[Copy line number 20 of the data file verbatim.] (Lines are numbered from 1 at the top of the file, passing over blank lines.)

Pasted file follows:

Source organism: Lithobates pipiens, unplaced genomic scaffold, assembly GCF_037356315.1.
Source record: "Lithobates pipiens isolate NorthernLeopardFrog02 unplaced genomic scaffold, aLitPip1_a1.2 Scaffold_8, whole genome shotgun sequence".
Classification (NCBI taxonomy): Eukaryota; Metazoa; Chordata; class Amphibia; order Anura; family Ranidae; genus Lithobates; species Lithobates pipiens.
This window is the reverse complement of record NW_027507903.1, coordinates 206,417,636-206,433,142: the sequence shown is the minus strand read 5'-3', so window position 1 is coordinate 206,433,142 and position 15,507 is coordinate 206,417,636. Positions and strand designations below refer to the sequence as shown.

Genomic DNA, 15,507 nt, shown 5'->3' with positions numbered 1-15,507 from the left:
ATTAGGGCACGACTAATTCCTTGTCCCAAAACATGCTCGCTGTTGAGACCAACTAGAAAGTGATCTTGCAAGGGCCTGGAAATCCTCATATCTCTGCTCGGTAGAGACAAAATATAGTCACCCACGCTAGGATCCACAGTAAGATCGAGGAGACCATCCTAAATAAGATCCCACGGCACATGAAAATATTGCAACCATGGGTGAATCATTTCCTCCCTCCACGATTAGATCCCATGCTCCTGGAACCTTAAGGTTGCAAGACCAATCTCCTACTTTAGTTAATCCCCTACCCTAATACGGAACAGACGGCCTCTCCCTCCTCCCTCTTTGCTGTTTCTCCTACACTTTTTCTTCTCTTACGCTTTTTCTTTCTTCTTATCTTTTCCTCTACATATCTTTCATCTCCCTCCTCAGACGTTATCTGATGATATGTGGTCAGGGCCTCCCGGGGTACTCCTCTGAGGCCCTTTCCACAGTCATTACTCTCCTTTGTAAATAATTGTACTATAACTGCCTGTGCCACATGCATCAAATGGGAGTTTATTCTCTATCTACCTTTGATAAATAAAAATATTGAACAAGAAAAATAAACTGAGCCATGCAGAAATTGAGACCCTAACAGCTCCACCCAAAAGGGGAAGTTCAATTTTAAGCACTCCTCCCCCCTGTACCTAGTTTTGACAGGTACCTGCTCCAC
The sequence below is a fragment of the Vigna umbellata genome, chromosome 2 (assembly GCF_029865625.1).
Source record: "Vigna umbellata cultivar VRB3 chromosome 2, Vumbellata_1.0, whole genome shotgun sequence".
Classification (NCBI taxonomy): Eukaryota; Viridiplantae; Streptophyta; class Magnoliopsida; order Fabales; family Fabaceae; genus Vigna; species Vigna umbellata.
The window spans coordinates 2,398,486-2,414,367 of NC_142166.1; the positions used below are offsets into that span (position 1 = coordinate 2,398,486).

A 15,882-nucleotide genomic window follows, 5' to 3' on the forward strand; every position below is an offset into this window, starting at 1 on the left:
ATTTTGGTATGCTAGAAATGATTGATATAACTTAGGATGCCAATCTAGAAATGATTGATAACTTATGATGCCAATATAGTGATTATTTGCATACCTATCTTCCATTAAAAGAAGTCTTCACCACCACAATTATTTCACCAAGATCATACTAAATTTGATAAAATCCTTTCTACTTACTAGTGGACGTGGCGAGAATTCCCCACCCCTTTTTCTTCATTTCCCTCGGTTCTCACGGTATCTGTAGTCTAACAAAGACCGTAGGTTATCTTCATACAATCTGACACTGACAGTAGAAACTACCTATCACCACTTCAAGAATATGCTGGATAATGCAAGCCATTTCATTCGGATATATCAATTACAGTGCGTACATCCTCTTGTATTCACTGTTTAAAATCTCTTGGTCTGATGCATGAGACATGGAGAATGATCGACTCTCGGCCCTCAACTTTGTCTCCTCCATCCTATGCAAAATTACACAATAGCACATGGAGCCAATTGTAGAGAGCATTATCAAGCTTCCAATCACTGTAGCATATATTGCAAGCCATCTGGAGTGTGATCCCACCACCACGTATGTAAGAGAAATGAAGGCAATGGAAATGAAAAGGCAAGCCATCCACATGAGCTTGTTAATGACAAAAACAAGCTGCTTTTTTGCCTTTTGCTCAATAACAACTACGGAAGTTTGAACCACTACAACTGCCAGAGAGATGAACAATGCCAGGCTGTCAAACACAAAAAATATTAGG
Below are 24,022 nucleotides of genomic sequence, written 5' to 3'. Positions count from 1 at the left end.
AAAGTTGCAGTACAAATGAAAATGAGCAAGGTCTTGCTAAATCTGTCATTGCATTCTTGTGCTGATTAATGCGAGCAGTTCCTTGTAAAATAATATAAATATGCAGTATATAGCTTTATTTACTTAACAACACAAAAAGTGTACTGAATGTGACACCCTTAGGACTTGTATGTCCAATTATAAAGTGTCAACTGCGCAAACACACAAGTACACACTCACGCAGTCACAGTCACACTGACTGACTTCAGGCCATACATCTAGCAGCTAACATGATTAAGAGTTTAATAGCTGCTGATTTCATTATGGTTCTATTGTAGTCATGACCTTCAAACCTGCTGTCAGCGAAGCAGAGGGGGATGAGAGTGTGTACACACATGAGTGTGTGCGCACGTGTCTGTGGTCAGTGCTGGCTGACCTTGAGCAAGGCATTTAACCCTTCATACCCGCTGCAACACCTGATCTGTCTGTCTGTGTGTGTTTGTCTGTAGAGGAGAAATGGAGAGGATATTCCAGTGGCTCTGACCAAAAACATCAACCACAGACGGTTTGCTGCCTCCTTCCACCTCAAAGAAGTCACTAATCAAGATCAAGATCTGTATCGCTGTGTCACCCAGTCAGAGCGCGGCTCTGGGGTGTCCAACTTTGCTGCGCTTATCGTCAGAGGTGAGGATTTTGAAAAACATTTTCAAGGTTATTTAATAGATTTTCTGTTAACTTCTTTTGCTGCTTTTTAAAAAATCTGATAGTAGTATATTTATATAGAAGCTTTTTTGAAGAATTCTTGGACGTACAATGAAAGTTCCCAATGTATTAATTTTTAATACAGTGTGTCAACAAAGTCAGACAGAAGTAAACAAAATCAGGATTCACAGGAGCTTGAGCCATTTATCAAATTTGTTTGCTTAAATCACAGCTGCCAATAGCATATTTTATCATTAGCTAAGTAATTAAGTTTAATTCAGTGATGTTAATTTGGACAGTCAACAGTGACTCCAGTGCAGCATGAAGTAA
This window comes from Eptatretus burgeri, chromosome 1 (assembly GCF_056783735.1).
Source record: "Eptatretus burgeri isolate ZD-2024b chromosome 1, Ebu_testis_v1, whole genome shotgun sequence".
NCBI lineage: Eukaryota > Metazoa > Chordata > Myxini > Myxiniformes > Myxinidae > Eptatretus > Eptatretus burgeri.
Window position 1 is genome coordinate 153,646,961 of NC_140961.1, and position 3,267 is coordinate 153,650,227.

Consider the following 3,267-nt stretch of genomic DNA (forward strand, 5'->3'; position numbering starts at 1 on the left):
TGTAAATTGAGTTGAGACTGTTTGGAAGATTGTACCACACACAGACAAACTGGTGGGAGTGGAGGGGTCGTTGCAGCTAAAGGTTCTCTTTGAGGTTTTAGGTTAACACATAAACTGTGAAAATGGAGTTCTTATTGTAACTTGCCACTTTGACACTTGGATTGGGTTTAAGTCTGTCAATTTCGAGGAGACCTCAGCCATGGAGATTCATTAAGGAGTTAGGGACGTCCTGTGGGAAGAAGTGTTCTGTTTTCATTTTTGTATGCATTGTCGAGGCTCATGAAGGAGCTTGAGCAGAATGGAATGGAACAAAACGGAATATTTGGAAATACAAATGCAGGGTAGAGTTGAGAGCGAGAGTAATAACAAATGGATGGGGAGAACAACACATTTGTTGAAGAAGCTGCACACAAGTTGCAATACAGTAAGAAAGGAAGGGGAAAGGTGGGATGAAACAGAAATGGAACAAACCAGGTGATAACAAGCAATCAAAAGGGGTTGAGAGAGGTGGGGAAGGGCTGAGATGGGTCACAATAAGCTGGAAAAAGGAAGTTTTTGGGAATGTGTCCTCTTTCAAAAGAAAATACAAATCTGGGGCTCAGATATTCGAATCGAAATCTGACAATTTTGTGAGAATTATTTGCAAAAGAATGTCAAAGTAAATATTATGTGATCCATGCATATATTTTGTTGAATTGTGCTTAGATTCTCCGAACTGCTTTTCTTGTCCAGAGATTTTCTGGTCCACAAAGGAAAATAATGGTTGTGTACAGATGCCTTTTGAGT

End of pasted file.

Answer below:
TGTAAATTGAGTTGAGACTGTTTGGAAGATTGTACCACACACAGACAAACTGGTGGGAGTGGAGGGGTCGTTGCAGCTAAAGGTTCTCTTTGAGGTTTTAGGTTAACACATAAACTGTGAAAATGGAGTTCTTATTGTAACTTGCCACTTTGACACTTGGATTGGGTTTAAGTCTGTCAATTTCGAGGAGACCTCAGCCATGGAGATTCATTAAGGAGTTAGGGACGTCCTGTGGGAAGAAGTGTTCTGTTTTCATTTTTGTATGCATTGTCGAGGCTCATGAAGGAGCTTGAGCAGAATGGAATGGAACAAAACGGAATATTTGGAAATACAAATGCAGGGTAGAGTTGAGAGCGAGAGTAATAACAAATGGATGGGGAGAACAACACATTTGTTGAAGAAGCTGCACACAAGTTGCAATACAGTAAGAAAGGAAGGGGAAAGGTGGGATGAAACAGAAATGGAACAAACCAGGTGATAACAAGCAATCAAAAGGGGTTGAGAGAGGTGGGGAAGGGCTGAGATGGGTCACAATAAGCTGGAAAAAGGAAGTTTTTGGGAATGTGTCCTCTTTCAAAAGAAAATACAAATCTGGGGCTCAGATATTCGAATCGAAATCTGACAATTTTGTGAGAATTATTTGCAAAAGAATGTCAAAGTAAATATTATGTGATCCATGCATATATTTTGTTGAATTGTGCTTAGATTCTCCGAACTGCTTTTCTTGTCCAGAGATTTTCTGGTCCACAAAGGAAAATAATGGTTGTGTACAGATGCCTTTTGAGT